May
29 |
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Points of reductive groups
Actually, "Deligne's result" is already in Saavedra, and the reference given is to an article by Deligne and somebody else. |
May
27 |
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Automorphism of algebraic group preserving a hyperspecial maximal compact
added 482 characters in body |
May
26 |
answered | Automorphism of algebraic group preserving a hyperspecial maximal compact |
May
26 |
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Ext of Tate-modules of abelian varieties
Over a finite field, these Ext groups are studied in one of my 1968 Inventiones papers. The same techniques may work over local fields. |
May
20 |
revised |
Constructing coherent sheaves on Shimura varieties.
added 7 characters in body |
May
20 |
answered | Constructing coherent sheaves on Shimura varieties. |
May
15 |
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Motives versus Motifs
I've quite often seen the English word "motif" (meaning A distinctive, significant, or dominant idea or theme...) written "motive", which is one reason I chose as the title of LNM 900 "Hodge cycles, Motives,..." (at the time both "motive" and "motif" were in use in English). I would prefer to say that the French word "motif" has been borrowed three times into English, and twice anglicized. |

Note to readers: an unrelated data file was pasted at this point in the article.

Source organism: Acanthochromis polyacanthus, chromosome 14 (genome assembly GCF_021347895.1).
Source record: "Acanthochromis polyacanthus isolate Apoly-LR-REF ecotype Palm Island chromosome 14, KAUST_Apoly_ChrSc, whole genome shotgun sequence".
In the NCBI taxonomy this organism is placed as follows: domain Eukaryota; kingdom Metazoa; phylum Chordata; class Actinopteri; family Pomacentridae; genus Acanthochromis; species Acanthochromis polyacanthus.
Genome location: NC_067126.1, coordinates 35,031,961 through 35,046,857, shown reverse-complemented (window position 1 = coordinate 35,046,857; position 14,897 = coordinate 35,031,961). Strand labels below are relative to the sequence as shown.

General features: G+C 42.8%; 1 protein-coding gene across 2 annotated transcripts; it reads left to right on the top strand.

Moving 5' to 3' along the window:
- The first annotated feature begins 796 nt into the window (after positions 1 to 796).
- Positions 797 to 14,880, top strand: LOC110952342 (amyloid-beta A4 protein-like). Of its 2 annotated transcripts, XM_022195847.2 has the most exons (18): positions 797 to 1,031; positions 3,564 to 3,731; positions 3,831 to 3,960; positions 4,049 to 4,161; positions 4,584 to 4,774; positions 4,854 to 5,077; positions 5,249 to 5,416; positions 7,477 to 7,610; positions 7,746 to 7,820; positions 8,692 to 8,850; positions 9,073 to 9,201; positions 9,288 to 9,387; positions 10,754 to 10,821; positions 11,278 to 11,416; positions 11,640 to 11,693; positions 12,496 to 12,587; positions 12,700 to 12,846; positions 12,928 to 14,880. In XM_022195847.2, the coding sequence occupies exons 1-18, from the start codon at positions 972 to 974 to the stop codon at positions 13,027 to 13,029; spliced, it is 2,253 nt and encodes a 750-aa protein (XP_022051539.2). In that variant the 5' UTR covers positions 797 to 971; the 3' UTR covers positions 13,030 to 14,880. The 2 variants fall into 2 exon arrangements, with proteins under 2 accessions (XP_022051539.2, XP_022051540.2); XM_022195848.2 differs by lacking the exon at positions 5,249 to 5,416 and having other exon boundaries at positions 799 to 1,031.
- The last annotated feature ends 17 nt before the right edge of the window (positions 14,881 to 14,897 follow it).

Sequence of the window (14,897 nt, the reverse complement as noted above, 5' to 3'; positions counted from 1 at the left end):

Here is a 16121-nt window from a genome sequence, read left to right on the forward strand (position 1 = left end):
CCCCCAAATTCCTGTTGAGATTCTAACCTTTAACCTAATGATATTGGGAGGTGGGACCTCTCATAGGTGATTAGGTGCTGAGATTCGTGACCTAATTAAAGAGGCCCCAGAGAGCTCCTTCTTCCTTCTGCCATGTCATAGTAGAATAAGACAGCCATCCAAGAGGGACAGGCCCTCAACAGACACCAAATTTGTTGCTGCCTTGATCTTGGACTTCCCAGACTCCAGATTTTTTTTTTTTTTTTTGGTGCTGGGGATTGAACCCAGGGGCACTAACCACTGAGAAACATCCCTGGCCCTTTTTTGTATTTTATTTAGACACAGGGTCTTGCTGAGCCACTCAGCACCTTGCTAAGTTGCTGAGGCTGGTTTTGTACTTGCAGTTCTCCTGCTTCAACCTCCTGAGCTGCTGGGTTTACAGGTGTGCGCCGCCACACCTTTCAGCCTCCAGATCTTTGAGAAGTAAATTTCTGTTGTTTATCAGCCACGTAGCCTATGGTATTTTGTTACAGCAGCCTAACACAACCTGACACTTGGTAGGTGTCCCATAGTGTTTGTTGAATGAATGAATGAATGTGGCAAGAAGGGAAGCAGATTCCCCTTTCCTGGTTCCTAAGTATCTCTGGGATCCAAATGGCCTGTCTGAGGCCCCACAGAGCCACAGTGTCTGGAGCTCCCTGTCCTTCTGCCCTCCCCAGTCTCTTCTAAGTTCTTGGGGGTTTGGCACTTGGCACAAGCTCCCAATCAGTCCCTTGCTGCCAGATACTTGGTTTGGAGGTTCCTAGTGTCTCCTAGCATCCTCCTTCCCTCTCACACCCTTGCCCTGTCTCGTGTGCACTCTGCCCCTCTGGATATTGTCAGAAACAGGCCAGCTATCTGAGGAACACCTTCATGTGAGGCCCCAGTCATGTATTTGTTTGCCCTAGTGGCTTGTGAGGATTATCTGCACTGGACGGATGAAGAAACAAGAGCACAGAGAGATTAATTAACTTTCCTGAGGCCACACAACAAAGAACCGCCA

May
14 |
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Quotients of Abelian Varieties by Finite Groups
The group of automorphisms of a polarized abelian variety is finite, and Shimura and Taniyama (in their famous 1961 book, p35) define a Kummer variety to be the quotient of a polarized abelian variety by the full group of automorphisms. For a general polarized abelian variety, the automorphism group is Z/2Z, and so I expect that they have been most studied in that case. |
May
14 |
answered | If Erdős is published as Erdös in a paper, which do I cite? |
May
12 |
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homology of abelian variety ?
Perhaps its the paper that includes: "Recall that the category of abelian varieties up to isogeny is obtained from the category of abelian varieties by taking the same class of objects but replacing $Hom(A,B)$ with $Hom(A;B)\otimes\mathbb{Q}$. We shall always regard an abelian variety as an object in the category of abelian varieties up to isogeny: thus $Hom(A,B)$ is a vector space over $\mathbb{Q}$." If so, $A\otimes E$ means $A\otimes_{\mathbb{Z}}\mathcal{O}_{E}$, which is explained by Torsten. |
May
12 |
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What are examples of mathematical concepts named after the wrong people? (Stigler's law)
It's not so clear. In the historical notes to his book, Nagata says that in the case N=0 and M an ideal, the lemma was given by Krull, and that the general case is in a paper of Azumaya. But Nagata learned it from Nakayama and Azumaya when he was an undergraduate. Since some mathematicians were calling it Nakayama's lemma, he asked Nakayama who had this formulation first, to which Nakayama responded that he did not remember whether Nakayama or Azumaya was the first. Probably it should be considered folklore, and the name "Nakayama's lemma" seems appropriate. |
May
12 |
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Representations of reductive Lie group
There's a complete proof that representations of reductive groups in characteristic zero are semisimple in II, section 5, of the notes on my website. |